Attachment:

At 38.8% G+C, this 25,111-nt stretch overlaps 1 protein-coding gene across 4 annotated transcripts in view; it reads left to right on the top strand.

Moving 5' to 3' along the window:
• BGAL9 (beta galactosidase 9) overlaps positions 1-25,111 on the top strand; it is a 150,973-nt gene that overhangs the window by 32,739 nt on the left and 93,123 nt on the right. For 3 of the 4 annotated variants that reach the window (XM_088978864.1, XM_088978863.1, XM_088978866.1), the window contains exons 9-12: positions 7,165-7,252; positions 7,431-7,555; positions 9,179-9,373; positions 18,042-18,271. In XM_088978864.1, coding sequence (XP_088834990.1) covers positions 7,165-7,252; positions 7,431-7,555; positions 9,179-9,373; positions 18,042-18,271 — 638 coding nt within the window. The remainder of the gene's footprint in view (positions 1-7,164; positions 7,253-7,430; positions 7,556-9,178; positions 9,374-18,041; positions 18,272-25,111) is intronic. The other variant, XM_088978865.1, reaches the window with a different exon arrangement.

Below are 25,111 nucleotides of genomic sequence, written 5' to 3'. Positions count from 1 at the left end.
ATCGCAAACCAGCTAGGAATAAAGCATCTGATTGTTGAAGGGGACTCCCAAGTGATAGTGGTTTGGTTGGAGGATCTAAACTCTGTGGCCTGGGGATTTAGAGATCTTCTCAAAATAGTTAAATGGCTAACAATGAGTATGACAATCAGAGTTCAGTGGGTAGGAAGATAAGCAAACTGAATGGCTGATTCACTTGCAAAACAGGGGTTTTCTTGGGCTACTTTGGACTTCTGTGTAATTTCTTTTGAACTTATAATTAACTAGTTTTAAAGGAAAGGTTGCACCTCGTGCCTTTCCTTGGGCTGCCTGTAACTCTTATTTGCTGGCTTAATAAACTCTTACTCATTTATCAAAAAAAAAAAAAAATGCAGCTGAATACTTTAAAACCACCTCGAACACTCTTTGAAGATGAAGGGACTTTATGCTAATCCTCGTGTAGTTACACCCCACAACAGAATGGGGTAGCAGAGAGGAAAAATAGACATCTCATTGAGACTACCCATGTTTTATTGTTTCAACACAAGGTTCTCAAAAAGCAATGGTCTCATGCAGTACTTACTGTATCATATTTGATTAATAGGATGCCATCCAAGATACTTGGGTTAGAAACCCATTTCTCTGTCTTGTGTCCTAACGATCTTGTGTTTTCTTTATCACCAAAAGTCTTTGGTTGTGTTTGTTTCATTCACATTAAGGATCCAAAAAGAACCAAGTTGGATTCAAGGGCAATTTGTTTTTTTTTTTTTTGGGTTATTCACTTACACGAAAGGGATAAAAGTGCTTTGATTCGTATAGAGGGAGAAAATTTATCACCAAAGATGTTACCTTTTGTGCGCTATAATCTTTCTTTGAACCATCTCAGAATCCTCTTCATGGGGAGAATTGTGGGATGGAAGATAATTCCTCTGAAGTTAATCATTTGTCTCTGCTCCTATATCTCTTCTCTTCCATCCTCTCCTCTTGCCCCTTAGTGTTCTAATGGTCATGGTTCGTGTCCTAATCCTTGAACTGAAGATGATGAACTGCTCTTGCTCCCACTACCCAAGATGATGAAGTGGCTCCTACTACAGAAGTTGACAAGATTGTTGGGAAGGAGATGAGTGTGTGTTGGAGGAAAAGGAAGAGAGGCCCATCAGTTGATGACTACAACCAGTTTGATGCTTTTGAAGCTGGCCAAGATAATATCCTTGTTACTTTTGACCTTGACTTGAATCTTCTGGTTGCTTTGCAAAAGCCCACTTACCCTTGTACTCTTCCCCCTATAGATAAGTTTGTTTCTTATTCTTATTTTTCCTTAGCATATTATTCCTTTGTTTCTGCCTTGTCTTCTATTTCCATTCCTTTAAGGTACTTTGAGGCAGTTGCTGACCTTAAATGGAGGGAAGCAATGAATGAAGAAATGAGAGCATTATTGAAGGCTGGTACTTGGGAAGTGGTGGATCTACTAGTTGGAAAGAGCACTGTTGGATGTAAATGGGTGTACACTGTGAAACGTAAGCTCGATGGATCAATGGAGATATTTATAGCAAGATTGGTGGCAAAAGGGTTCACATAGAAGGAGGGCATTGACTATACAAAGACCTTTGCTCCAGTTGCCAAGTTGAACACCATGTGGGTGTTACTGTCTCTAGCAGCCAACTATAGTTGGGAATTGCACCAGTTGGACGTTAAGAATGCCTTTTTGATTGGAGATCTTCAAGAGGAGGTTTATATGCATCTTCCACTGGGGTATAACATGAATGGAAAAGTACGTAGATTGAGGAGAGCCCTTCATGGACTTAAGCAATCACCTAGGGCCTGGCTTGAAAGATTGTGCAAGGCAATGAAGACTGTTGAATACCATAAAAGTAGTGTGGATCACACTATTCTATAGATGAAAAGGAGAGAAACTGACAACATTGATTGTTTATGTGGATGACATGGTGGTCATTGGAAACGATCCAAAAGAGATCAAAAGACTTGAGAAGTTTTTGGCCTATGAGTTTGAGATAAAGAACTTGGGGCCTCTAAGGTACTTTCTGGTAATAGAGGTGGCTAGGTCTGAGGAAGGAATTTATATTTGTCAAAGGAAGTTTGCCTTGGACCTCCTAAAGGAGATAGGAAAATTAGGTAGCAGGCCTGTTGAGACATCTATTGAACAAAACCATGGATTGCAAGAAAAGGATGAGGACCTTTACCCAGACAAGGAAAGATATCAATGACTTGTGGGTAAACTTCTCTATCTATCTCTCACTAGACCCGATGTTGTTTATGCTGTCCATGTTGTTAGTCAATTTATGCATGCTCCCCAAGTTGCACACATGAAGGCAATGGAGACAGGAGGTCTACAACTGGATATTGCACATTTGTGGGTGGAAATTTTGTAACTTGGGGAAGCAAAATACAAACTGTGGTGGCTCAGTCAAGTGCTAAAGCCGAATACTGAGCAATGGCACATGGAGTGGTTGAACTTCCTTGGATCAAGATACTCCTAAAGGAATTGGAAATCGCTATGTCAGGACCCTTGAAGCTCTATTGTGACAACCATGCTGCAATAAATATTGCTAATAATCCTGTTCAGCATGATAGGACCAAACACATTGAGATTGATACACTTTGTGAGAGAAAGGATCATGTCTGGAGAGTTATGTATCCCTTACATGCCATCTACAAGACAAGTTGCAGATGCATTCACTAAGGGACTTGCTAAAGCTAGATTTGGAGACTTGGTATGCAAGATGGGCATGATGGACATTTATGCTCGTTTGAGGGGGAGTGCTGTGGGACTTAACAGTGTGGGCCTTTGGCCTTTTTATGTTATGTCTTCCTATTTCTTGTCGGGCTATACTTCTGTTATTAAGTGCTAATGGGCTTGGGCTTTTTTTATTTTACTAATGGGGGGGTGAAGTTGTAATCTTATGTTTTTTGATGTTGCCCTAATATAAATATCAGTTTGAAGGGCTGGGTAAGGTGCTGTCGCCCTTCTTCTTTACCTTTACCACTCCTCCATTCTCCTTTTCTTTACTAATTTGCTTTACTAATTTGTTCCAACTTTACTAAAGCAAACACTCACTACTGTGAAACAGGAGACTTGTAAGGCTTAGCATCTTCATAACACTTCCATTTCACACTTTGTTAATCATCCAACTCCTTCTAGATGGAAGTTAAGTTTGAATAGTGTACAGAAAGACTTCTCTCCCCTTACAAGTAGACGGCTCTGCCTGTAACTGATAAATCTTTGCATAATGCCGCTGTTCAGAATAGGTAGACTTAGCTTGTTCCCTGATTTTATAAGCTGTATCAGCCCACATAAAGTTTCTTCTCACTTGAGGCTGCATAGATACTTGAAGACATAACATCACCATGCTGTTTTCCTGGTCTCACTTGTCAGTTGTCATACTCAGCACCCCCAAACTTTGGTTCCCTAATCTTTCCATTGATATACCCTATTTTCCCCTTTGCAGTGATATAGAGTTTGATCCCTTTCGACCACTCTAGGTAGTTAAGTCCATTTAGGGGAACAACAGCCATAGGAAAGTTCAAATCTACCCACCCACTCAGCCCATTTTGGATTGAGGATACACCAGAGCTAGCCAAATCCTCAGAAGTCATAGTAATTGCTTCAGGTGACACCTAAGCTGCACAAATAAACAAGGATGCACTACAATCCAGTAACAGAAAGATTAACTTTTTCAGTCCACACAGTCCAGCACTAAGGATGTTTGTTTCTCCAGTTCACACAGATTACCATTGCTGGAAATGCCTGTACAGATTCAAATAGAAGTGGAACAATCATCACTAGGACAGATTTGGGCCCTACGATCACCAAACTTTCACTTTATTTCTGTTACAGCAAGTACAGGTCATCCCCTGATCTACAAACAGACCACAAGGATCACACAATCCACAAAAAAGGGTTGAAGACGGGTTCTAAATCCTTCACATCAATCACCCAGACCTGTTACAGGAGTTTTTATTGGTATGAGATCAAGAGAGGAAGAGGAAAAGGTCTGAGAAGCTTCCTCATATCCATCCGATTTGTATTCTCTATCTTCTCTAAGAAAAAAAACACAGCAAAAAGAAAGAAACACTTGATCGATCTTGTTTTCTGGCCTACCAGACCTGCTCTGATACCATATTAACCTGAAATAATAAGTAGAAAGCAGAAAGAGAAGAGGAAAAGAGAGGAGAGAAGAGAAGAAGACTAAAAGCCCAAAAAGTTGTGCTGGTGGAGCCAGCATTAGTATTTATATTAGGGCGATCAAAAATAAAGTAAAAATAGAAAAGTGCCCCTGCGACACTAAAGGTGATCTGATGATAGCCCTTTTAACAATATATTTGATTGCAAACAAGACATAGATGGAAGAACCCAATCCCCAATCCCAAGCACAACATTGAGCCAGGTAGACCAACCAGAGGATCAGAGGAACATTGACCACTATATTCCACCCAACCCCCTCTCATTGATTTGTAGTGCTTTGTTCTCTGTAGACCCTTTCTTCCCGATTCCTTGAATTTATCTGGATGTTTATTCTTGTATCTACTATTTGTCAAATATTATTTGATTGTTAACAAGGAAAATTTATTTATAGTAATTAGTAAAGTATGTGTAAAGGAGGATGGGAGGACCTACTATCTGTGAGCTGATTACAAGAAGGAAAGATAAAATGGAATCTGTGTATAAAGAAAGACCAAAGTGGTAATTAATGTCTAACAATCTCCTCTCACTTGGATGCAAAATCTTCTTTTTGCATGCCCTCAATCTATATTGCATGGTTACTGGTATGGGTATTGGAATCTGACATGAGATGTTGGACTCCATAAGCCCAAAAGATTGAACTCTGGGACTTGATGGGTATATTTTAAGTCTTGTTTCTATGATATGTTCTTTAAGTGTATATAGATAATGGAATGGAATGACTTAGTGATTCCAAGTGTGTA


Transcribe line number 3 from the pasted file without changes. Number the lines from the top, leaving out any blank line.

• BGAL9 (beta galactosidase 9) overlaps positions 1-25,111 on the top strand; it is a 150,973-nt gene that overhangs the window by 32,739 nt on the left and 93,123 nt on the right. For 3 of the 4 annotated variants that reach the window (XM_088978864.1, XM_088978863.1, XM_088978866.1), the window contains exons 9-12: positions 7,165-7,252; positions 7,431-7,555; positions 9,179-9,373; positions 18,042-18,271. In XM_088978864.1, coding sequence (XP_088834990.1) covers positions 7,165-7,252; positions 7,431-7,555; positions 9,179-9,373; positions 18,042-18,271 — 638 coding nt within the window. The remainder of the gene's footprint in view (positions 1-7,164; positions 7,253-7,430; positions 7,556-9,178; positions 9,374-18,041; positions 18,272-25,111) is intronic. The other variant, XM_088978865.1, reaches the window with a different exon arrangement.